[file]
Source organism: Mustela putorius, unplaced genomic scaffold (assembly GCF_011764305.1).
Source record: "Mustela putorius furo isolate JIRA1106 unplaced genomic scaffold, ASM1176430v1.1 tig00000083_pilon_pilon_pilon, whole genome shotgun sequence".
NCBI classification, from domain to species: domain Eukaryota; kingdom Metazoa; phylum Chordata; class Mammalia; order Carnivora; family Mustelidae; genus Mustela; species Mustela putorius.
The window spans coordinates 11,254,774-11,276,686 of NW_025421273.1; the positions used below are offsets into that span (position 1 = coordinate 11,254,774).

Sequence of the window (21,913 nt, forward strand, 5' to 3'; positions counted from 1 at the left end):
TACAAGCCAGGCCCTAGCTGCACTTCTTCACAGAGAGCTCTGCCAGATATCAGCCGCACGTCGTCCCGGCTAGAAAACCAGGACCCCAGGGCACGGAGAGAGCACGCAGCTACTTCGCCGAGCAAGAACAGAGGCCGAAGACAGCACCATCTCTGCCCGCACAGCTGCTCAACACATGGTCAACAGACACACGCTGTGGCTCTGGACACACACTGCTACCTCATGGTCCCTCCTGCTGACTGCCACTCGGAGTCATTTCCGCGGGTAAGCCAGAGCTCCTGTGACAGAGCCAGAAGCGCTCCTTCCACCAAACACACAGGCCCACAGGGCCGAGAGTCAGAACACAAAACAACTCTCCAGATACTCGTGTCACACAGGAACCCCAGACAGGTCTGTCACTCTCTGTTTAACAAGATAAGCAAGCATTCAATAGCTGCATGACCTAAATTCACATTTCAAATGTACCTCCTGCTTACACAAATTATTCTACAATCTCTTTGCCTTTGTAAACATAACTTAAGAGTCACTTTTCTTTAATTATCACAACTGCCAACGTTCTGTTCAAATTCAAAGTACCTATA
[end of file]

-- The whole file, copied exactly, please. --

Source organism: Mustela putorius, unplaced genomic scaffold (assembly GCF_011764305.1).
Source record: "Mustela putorius furo isolate JIRA1106 unplaced genomic scaffold, ASM1176430v1.1 tig00000083_pilon_pilon_pilon, whole genome shotgun sequence".
NCBI classification, from domain to species: domain Eukaryota; kingdom Metazoa; phylum Chordata; class Mammalia; order Carnivora; family Mustelidae; genus Mustela; species Mustela putorius.
The window spans coordinates 11,254,774-11,276,686 of NW_025421273.1; the positions used below are offsets into that span (position 1 = coordinate 11,254,774).

Sequence of the window (21,913 nt, forward strand, 5' to 3'; positions counted from 1 at the left end):
TACAAGCCAGGCCCTAGCTGCACTTCTTCACAGAGAGCTCTGCCAGATATCAGCCGCACGTCGTCCCGGCTAGAAAACCAGGACCCCAGGGCACGGAGAGAGCACGCAGCTACTTCGCCGAGCAAGAACAGAGGCCGAAGACAGCACCATCTCTGCCCGCACAGCTGCTCAACACATGGTCAACAGACACACGCTGTGGCTCTGGACACACACTGCTACCTCATGGTCCCTCCTGCTGACTGCCACTCGGAGTCATTTCCGCGGGTAAGCCAGAGCTCCTGTGACAGAGCCAGAAGCGCTCCTTCCACCAAACACACAGGCCCACAGGGCCGAGAGTCAGAACACAAAACAACTCTCCAGATACTCGTGTCACACAGGAACCCCAGACAGGTCTGTCACTCTCTGTTTAACAAGATAAGCAAGCATTCAATAGCTGCATGACCTAAATTCACATTTCAAATGTACCTCCTGCTTACACAAATTATTCTACAATCTCTTTGCCTTTGTAAACATAACTTAAGAGTCACTTTTCTTTAATTATCACAACTGCCAACGTTCTGTTCAAATTCAAAGTACCTATA